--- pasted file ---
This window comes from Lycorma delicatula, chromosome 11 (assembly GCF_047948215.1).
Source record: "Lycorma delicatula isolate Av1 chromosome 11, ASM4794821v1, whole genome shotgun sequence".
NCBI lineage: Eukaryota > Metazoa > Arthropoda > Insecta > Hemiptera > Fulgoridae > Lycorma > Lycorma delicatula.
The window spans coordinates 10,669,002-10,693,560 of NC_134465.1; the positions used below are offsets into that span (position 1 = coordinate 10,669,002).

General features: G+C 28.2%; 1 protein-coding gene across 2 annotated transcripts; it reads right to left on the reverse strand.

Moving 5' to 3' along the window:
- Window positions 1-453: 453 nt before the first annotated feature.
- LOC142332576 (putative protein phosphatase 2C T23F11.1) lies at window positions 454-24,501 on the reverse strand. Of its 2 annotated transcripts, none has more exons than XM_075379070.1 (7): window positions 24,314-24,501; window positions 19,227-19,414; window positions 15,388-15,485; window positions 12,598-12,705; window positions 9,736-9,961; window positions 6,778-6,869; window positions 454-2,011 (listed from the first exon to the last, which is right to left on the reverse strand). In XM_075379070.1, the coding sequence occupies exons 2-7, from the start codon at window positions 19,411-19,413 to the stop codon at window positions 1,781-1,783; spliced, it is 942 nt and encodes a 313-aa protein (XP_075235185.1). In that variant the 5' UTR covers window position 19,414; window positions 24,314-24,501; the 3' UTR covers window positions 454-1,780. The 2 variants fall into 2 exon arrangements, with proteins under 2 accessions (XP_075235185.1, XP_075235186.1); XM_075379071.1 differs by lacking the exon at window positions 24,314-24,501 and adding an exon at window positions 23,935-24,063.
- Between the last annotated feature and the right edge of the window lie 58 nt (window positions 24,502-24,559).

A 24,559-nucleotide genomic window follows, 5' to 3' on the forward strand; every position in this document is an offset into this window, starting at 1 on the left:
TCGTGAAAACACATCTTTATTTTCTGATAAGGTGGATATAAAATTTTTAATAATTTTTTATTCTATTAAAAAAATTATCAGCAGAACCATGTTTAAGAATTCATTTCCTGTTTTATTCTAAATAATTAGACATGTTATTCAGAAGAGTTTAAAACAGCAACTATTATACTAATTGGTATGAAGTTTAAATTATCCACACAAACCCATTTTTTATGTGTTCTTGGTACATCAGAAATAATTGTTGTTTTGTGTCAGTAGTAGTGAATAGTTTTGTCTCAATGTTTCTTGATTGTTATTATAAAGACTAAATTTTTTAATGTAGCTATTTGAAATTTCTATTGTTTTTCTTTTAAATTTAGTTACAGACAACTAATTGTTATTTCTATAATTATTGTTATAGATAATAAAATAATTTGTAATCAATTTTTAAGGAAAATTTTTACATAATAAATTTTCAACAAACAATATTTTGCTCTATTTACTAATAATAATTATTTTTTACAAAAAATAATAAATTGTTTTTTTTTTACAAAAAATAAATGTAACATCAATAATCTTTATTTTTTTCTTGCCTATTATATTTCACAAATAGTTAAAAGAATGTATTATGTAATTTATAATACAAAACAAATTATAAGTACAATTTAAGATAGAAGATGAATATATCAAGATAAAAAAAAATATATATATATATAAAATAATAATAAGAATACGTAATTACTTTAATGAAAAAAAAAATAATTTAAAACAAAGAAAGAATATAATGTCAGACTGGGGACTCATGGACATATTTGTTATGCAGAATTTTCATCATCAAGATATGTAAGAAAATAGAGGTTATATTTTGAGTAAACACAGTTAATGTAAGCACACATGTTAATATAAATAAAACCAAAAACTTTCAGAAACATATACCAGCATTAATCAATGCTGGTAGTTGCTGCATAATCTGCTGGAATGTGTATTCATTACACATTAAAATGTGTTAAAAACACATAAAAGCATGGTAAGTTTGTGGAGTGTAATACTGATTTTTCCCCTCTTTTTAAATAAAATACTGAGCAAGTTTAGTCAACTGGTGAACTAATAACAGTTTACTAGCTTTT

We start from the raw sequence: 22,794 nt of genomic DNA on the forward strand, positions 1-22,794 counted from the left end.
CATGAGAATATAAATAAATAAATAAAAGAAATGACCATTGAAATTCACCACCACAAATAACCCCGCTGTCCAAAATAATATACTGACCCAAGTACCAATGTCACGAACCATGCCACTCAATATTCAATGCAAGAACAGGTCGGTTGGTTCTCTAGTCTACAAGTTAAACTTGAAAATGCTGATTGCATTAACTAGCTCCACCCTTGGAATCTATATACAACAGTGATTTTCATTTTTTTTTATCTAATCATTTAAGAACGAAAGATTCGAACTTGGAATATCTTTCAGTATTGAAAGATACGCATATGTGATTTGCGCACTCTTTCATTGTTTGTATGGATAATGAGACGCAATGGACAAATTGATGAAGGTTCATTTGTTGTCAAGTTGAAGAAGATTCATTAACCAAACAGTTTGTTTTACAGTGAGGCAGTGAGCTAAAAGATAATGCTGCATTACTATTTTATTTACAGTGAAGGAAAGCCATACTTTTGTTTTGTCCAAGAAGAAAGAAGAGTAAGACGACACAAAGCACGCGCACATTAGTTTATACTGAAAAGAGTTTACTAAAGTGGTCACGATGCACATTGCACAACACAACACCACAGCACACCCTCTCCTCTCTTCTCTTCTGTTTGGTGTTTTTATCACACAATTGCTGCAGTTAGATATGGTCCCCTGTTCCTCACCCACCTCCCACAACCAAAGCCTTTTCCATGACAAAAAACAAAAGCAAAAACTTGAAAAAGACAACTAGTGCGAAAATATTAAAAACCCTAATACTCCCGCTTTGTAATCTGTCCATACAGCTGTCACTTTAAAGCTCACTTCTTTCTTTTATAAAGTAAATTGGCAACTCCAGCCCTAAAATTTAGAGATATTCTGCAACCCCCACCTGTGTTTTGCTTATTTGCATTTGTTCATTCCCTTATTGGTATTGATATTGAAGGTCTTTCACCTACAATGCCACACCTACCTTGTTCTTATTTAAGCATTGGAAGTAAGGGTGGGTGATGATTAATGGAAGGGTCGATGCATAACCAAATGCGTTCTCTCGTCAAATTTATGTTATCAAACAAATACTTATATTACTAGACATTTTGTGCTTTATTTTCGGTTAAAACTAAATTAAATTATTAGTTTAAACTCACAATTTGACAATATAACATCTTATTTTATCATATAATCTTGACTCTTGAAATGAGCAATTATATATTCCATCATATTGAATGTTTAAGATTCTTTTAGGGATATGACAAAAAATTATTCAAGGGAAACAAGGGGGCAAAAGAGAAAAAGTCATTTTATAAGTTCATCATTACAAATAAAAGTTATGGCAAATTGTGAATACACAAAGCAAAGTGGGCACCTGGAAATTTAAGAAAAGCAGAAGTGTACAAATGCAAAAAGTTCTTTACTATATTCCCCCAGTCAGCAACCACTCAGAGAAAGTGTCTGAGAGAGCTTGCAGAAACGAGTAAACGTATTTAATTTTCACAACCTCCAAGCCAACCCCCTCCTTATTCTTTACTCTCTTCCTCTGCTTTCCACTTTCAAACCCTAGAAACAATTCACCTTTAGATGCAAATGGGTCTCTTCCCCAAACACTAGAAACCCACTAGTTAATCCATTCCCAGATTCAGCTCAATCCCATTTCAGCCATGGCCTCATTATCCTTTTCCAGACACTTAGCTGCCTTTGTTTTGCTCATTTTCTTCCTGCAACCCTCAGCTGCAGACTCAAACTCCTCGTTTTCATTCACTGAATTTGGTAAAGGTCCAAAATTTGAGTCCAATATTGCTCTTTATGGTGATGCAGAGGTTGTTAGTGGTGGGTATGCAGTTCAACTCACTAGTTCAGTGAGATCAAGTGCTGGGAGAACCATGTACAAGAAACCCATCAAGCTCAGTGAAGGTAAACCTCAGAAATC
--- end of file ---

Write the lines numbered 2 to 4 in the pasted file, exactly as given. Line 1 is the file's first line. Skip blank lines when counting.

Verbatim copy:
Source record: "Lycorma delicatula isolate Av1 chromosome 11, ASM4794821v1, whole genome shotgun sequence".
NCBI lineage: Eukaryota > Metazoa > Arthropoda > Insecta > Hemiptera > Fulgoridae > Lycorma > Lycorma delicatula.
The window spans coordinates 10,669,002-10,693,560 of NC_134465.1; the positions used below are offsets into that span (position 1 = coordinate 10,669,002).